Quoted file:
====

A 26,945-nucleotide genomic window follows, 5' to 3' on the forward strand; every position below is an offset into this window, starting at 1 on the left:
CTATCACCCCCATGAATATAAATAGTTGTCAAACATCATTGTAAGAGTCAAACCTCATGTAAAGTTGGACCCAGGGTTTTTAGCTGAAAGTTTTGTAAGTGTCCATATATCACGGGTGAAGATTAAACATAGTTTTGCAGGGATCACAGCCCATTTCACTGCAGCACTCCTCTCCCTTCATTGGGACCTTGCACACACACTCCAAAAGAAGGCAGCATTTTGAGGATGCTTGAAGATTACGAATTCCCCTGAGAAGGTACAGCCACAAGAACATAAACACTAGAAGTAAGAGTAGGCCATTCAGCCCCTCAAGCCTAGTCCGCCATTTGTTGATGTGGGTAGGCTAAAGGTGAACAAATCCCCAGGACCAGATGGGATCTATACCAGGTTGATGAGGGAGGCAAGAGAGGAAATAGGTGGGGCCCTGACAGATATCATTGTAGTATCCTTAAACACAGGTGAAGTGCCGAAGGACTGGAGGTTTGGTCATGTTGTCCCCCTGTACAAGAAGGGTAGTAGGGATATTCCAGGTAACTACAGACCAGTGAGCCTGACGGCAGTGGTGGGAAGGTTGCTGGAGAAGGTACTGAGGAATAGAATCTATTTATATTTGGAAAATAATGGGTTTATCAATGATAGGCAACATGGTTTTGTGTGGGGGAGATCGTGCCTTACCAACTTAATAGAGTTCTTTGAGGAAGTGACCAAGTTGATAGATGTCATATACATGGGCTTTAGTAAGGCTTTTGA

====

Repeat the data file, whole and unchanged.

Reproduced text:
A 26,945-nucleotide genomic window follows, 5' to 3' on the forward strand; every position below is an offset into this window, starting at 1 on the left:
CTATCACCCCCATGAATATAAATAGTTGTCAAACATCATTGTAAGAGTCAAACCTCATGTAAAGTTGGACCCAGGGTTTTTAGCTGAAAGTTTTGTAAGTGTCCATATATCACGGGTGAAGATTAAACATAGTTTTGCAGGGATCACAGCCCATTTCACTGCAGCACTCCTCTCCCTTCATTGGGACCTTGCACACACACTCCAAAAGAAGGCAGCATTTTGAGGATGCTTGAAGATTACGAATTCCCCTGAGAAGGTACAGCCACAAGAACATAAACACTAGAAGTAAGAGTAGGCCATTCAGCCCCTCAAGCCTAGTCCGCCATTTGTTGATGTGGGTAGGCTAAAGGTGAACAAATCCCCAGGACCAGATGGGATCTATACCAGGTTGATGAGGGAGGCAAGAGAGGAAATAGGTGGGGCCCTGACAGATATCATTGTAGTATCCTTAAACACAGGTGAAGTGCCGAAGGACTGGAGGTTTGGTCATGTTGTCCCCCTGTACAAGAAGGGTAGTAGGGATATTCCAGGTAACTACAGACCAGTGAGCCTGACGGCAGTGGTGGGAAGGTTGCTGGAGAAGGTACTGAGGAATAGAATCTATTTATATTTGGAAAATAATGGGTTTATCAATGATAGGCAACATGGTTTTGTGTGGGGGAGATCGTGCCTTACCAACTTAATAGAGTTCTTTGAGGAAGTGACCAAGTTGATAGATGTCATATACATGGGCTTTAGTAAGGCTTTTGA